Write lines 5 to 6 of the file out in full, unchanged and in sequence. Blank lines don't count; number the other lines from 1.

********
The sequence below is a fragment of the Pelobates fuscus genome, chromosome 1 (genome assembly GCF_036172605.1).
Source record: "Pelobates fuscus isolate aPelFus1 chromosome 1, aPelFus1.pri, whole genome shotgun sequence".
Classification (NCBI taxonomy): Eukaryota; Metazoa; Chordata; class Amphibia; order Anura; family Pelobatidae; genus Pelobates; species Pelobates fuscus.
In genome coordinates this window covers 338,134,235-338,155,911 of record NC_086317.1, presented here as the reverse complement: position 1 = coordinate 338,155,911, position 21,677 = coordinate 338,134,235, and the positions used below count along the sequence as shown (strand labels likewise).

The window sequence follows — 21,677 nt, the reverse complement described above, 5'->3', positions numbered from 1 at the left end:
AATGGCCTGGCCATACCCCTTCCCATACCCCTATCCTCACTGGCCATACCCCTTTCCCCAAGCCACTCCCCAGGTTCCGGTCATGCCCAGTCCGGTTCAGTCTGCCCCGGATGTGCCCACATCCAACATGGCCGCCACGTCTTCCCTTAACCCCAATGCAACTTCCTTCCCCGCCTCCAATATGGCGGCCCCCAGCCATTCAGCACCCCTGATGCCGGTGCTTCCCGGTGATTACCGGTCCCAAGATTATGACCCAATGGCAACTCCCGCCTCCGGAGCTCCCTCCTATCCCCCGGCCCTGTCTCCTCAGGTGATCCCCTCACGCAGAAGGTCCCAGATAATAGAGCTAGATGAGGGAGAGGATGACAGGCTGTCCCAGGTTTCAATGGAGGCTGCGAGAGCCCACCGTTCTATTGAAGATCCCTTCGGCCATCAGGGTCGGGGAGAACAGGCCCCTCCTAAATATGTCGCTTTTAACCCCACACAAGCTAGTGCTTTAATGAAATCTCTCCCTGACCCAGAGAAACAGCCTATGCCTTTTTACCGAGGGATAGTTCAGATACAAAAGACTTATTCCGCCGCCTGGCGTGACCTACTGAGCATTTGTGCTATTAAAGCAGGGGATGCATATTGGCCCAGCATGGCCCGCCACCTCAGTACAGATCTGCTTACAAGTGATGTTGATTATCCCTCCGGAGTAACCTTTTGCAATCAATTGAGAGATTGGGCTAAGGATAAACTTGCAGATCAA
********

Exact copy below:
The window sequence follows — 21,677 nt, the reverse complement described above, 5'->3', positions numbered from 1 at the left end:
AATGGCCTGGCCATACCCCTTCCCATACCCCTATCCTCACTGGCCATACCCCTTTCCCCAAGCCACTCCCCAGGTTCCGGTCATGCCCAGTCCGGTTCAGTCTGCCCCGGATGTGCCCACATCCAACATGGCCGCCACGTCTTCCCTTAACCCCAATGCAACTTCCTTCCCCGCCTCCAATATGGCGGCCCCCAGCCATTCAGCACCCCTGATGCCGGTGCTTCCCGGTGATTACCGGTCCCAAGATTATGACCCAATGGCAACTCCCGCCTCCGGAGCTCCCTCCTATCCCCCGGCCCTGTCTCCTCAGGTGATCCCCTCACGCAGAAGGTCCCAGATAATAGAGCTAGATGAGGGAGAGGATGACAGGCTGTCCCAGGTTTCAATGGAGGCTGCGAGAGCCCACCGTTCTATTGAAGATCCCTTCGGCCATCAGGGTCGGGGAGAACAGGCCCCTCCTAAATATGTCGCTTTTAACCCCACACAAGCTAGTGCTTTAATGAAATCTCTCCCTGACCCAGAGAAACAGCCTATGCCTTTTTACCGAGGGATAGTTCAGATACAAAAGACTTATTCCGCCGCCTGGCGTGACCTACTGAGCATTTGTGCTATTAAAGCAGGGGATGCATATTGGCCCAGCATGGCCCGCCACCTCAGTACAGATCTGCTTACAAGTGATGTTGATTATCCCTCCGGAGTAACCTTTTGCAATCAATTGAGAGATTGGGCTAAGGATAAACTTGCAGATCAA